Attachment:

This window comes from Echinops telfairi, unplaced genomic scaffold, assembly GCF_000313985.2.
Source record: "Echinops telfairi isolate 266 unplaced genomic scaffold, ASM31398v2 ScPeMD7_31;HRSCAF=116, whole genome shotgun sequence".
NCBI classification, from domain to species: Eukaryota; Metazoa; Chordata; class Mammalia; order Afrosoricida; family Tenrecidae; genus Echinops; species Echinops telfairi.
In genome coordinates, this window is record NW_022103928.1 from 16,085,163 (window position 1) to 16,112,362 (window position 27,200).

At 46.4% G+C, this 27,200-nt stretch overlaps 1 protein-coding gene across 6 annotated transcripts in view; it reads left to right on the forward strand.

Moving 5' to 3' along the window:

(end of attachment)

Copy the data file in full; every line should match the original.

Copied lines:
This window comes from Echinops telfairi, unplaced genomic scaffold, assembly GCF_000313985.2.
Source record: "Echinops telfairi isolate 266 unplaced genomic scaffold, ASM31398v2 ScPeMD7_31;HRSCAF=116, whole genome shotgun sequence".
NCBI classification, from domain to species: Eukaryota; Metazoa; Chordata; class Mammalia; order Afrosoricida; family Tenrecidae; genus Echinops; species Echinops telfairi.
In genome coordinates, this window is record NW_022103928.1 from 16,085,163 (window position 1) to 16,112,362 (window position 27,200).

At 46.4% G+C, this 27,200-nt stretch overlaps 1 protein-coding gene across 6 annotated transcripts in view; it reads left to right on the forward strand.

Moving 5' to 3' along the window: